Dr. Eric Rawdon, Mathematics Department, will speak Wednesday, Oct. 21, at the next event in the Center for Applied Mathematics Colloquium Series.
His presentation on “Taming Random Knots” will be held at 4:30 p.m. in 3M Auditorium, Owens Science Hall.
Polymers (plastics) can be modeled as polygons moving randomly in space. Knots are present in polymer loops and the knot in the loop affects what the loops look like, both the size of the loops and the shape. The big question is how to quantify that change. What can be said about the effect of the knot on the average size and shape? Does the effect change as the length of the polymer increases? Rawdon will discuss the modeling of polymers via random knots, concentrating on some recent work using ellipsoids to describe the knots.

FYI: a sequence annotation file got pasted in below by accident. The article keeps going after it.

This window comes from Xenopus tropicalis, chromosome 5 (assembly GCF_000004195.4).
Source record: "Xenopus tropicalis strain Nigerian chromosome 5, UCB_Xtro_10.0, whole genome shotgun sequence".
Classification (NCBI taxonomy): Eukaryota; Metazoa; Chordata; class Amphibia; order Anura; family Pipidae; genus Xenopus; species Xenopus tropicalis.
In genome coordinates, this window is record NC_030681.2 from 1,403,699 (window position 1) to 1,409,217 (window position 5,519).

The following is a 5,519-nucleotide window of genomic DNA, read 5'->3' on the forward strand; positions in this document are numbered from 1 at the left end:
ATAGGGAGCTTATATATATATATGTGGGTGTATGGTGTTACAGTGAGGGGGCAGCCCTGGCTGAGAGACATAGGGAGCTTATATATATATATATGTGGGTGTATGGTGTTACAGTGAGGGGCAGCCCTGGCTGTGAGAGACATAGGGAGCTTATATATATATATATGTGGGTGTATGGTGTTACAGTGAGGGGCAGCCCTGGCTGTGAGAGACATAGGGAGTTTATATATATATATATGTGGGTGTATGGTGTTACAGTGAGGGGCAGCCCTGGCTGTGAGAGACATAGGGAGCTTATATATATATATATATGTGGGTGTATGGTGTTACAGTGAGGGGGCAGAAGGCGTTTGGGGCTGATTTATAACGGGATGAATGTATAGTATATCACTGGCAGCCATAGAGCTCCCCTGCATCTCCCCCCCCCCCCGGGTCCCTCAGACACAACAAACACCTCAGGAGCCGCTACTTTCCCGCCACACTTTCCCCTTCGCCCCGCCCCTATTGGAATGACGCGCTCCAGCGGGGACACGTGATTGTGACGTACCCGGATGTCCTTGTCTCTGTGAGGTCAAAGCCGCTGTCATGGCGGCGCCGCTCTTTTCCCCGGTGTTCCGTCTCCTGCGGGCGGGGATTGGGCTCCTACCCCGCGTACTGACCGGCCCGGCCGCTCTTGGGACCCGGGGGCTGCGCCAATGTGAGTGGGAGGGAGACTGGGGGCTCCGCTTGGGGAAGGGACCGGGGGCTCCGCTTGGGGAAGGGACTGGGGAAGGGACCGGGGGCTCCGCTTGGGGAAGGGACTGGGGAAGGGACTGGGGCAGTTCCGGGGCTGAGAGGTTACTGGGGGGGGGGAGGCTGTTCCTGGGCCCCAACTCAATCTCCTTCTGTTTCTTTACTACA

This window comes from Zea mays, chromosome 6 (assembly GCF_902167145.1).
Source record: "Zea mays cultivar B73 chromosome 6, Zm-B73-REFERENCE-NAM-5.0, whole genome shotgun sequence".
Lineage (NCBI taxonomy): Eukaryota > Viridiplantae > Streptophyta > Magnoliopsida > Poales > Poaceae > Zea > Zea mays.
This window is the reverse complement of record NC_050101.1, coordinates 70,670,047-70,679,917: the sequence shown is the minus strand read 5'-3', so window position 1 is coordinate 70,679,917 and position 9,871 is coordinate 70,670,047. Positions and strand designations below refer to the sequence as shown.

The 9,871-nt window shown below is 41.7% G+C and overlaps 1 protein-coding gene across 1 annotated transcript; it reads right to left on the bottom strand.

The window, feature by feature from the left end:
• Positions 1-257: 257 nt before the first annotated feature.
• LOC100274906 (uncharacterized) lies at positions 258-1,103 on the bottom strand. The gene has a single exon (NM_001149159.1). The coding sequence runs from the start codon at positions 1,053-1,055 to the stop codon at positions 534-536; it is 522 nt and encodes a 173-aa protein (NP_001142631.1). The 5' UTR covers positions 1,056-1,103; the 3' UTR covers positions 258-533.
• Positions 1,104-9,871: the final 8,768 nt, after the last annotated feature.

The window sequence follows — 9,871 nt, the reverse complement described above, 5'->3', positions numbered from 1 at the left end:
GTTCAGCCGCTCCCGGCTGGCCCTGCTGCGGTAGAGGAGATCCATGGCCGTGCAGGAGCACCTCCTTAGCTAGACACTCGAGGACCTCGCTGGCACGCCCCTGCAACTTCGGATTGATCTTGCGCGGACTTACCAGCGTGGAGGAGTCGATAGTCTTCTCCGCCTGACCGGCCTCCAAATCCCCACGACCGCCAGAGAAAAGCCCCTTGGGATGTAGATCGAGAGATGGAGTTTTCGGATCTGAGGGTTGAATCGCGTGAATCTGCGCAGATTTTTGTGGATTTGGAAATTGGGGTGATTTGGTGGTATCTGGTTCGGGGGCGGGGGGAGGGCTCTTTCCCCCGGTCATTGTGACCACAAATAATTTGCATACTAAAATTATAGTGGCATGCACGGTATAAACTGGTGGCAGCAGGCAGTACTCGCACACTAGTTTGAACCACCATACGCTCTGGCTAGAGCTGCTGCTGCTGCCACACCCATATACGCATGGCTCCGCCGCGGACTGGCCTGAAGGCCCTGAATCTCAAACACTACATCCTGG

Rawdon earned his B.A. from St. Olaf College and his Ph.D. from the University of Iowa. Much of his research is in physical knot theory, i.e., the study of mathematical models of knotting phenomena. He is interested in physical considerations from biology, chemistry and physics.